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Magic Pie - Motions of Desire CD (album) cover


Magic Pie


Symphonic Prog

3.84 | 290 ratings

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Prog Reviewer
3 stars For anyone old enough to recall Progressive Rock's Golden Age, the opening moments of Magic Pie's year 2005 debut album will trigger a thrilling sense of déjà vu, like a time machine transplanted from the early 21st century to the summer of 1974.

"Change" is the name of that initial piece of the Pie: an epic twenty-minute slice of textbook Prog moods and emotions, obviously intended as the band's signature track, and rightfully so. But at a certain point along the roller coaster it becomes hard to avoid the suspicion that the song's title is a little misleading, and that every headlong 'change' in musical speed, style and direction is actually more contrived than natural.

The explicit aim of the new band was "to create progressive textures in the spirit of the '70s" (quoting the CD notes), which would seem to offer an invitation to rehash the old, ongoing Progressive vs. Prog debate. In this instance the Magic Piemakers followed their mandate to the letter, and with a concentrated focus bordering on tunnel vision.

That's the good news. The downside is that despite all the vintage Prog embellishments - rapid cycle time signatures; florid soloing; hyperbolic melodicism - there's a conservatism to their method at odds with their stated ideals. Unlike the band's pioneering role models, these guys aren't young kids trying to 'change' the world (there's that word again) through a revolutionary bridging of musical and cultural barriers. As seen in the portrait inside the CD booklet, this is a capable group of seasoned professionals, following a retrograde creative impulse: Mainstream Prog, in other words, which ought to be an oxymoron but too often isn't.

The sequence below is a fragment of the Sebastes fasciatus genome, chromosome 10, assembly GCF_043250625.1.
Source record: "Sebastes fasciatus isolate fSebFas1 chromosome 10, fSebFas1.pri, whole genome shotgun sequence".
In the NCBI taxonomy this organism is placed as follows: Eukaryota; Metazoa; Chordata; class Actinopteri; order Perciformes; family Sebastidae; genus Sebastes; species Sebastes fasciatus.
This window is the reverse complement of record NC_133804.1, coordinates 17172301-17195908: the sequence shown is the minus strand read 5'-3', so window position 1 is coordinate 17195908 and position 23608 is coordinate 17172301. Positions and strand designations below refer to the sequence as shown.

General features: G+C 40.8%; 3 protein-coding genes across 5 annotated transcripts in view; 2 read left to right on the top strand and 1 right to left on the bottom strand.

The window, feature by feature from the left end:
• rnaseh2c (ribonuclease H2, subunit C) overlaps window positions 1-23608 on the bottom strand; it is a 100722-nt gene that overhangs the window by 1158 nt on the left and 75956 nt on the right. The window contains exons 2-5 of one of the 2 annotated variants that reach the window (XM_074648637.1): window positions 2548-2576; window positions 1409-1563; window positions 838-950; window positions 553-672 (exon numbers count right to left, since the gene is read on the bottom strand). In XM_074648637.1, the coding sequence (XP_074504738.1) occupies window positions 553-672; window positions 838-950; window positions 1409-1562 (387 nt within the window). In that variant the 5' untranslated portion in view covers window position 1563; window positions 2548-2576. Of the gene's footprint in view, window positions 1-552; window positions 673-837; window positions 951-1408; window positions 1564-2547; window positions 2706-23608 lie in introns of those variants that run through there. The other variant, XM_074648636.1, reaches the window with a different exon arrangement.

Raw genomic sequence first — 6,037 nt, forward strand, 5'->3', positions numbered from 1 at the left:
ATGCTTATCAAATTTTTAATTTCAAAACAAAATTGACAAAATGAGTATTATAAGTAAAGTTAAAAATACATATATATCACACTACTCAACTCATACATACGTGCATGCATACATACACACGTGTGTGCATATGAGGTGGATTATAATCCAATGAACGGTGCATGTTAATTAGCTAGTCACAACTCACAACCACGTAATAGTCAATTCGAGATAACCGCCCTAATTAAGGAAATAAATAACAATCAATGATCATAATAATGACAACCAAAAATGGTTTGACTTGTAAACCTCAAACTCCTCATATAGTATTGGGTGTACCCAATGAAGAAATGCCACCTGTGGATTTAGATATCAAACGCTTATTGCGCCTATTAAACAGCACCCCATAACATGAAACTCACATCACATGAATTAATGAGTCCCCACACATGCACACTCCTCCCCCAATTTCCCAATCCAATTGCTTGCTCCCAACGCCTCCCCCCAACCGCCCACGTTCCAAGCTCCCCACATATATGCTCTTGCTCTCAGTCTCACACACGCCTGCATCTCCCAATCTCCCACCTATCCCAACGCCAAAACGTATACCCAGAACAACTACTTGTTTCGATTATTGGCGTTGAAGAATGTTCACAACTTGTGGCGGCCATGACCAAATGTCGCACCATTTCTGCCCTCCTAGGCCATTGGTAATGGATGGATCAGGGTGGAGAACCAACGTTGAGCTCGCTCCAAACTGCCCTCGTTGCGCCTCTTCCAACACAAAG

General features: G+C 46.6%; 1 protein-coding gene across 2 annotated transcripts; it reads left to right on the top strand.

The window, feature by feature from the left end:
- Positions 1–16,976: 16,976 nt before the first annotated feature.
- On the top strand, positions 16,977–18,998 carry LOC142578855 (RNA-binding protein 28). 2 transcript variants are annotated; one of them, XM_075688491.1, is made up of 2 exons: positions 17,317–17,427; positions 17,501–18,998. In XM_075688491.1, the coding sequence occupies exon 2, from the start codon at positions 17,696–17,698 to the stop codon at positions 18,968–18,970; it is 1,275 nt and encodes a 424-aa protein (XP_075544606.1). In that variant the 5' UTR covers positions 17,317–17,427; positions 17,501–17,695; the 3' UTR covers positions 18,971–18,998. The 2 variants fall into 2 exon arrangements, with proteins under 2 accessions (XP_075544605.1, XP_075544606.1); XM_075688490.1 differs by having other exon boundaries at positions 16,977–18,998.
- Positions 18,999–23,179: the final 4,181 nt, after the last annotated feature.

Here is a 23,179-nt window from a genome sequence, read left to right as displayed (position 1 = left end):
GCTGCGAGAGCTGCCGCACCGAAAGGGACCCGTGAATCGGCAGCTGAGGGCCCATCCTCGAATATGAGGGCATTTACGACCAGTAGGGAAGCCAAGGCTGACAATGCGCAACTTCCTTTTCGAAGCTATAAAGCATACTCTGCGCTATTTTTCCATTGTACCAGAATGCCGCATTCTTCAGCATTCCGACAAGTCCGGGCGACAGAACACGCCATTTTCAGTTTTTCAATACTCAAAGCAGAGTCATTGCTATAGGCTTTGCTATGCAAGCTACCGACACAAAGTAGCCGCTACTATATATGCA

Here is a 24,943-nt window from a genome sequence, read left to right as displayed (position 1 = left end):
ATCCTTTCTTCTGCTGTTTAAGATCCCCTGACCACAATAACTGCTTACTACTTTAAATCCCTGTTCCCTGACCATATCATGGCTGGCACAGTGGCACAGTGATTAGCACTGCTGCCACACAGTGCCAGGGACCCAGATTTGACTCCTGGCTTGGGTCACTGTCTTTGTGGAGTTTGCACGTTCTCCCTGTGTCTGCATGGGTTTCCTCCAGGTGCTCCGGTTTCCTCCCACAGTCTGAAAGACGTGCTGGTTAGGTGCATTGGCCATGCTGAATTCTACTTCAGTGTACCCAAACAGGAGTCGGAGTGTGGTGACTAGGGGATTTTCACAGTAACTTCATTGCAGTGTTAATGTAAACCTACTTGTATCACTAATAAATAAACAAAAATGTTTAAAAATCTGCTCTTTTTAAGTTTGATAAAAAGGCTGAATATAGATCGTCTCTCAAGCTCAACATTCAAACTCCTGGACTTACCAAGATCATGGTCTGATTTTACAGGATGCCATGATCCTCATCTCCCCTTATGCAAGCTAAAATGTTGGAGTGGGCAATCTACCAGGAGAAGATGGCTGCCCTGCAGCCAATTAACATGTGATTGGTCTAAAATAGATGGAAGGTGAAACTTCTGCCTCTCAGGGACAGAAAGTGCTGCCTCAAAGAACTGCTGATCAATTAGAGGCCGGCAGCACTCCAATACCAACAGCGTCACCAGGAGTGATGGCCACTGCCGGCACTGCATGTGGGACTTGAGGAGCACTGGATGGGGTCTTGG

None of which diminishes the album's cosmetic pleasures, which are considerable. Ignoring the sometimes heavy-handed Neo Prog schmaltz of the title track (thankfully the shortest song here), and some occasional cod-reggae riffing in "Full Circle Poetry", you'll find a surplus of upbeat instrumental showmanship, presented with real skill, if not much subtlety.

But the group never succeeds in translating the homage into a style of their own. Hardly surprising, given their true source of inspiration: not the original progressive trailblazers from the 1970s, but modern copycat acts like THE FLOWER KINGS and SPOCK'S BEARD. You might never guess, from their Anglo-Symphonic sound and fluent English lyrics, that Magic Pie actually hail from northern Scandinavia.

The bottom line is 75-minutes of second-hand Prog Rock mimicry, twice removed from its musical taproot. But the silver lining, to listeners of a certain age, is that a false memory can sometimes shine almost as bright as the real thing.

Neu!mann | 3/5 |


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